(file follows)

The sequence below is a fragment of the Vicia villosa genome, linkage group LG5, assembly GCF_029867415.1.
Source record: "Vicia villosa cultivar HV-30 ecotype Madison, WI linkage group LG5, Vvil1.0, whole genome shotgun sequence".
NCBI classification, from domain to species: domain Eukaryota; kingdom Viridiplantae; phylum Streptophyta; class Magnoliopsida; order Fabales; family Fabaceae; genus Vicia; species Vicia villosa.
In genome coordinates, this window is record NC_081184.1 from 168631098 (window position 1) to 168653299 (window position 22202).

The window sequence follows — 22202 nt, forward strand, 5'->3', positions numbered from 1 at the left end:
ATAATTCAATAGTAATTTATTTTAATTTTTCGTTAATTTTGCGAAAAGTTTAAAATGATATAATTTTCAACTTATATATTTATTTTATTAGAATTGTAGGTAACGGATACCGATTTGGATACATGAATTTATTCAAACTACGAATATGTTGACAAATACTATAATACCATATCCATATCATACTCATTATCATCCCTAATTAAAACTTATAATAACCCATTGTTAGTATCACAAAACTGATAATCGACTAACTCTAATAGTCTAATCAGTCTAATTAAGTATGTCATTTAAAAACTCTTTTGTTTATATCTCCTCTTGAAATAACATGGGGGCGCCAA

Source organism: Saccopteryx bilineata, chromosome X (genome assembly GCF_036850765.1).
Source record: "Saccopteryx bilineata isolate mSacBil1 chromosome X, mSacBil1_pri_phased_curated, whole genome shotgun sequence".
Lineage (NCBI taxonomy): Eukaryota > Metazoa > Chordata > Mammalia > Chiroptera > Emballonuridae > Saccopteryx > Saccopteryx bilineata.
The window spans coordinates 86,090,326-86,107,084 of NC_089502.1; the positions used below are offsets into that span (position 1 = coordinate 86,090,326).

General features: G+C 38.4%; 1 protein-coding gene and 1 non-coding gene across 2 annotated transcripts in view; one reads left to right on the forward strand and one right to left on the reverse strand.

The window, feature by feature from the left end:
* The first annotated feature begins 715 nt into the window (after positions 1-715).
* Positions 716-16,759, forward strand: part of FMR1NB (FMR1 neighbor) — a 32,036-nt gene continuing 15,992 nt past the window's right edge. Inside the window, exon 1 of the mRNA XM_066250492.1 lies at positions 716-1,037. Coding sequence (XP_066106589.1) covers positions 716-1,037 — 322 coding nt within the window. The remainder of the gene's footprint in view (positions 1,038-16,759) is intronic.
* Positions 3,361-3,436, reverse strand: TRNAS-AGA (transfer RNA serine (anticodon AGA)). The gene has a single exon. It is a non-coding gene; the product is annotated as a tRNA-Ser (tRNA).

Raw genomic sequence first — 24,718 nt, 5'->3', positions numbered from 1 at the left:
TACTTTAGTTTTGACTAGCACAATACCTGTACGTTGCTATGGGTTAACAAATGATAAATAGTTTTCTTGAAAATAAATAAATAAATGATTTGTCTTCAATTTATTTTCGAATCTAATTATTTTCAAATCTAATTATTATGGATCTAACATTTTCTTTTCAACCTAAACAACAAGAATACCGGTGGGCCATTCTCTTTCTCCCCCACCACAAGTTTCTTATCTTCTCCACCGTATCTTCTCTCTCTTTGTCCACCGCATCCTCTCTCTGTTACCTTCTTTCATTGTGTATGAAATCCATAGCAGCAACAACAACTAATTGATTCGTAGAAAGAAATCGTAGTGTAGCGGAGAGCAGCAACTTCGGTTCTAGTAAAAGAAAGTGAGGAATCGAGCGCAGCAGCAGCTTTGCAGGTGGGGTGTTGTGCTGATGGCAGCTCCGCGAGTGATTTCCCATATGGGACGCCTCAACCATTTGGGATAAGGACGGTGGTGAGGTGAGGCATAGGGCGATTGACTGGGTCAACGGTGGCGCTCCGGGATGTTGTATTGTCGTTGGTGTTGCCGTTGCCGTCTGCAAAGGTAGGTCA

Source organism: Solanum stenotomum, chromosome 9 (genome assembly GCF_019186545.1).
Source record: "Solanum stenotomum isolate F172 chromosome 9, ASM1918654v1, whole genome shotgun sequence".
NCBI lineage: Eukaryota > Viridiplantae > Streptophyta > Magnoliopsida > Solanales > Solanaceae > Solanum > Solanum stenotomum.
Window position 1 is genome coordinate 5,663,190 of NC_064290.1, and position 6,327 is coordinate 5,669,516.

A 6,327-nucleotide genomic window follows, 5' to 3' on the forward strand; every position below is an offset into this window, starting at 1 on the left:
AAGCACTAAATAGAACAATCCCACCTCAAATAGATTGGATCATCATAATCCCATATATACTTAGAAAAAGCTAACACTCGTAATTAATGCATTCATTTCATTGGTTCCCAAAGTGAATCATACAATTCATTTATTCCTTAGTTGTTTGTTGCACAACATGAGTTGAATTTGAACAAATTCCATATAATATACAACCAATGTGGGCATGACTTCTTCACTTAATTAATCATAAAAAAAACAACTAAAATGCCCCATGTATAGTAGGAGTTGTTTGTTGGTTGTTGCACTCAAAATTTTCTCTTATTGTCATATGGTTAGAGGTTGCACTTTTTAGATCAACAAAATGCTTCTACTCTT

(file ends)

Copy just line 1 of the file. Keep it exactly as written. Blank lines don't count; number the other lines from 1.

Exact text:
The sequence below is a fragment of the Vicia villosa genome, linkage group LG5, assembly GCF_029867415.1.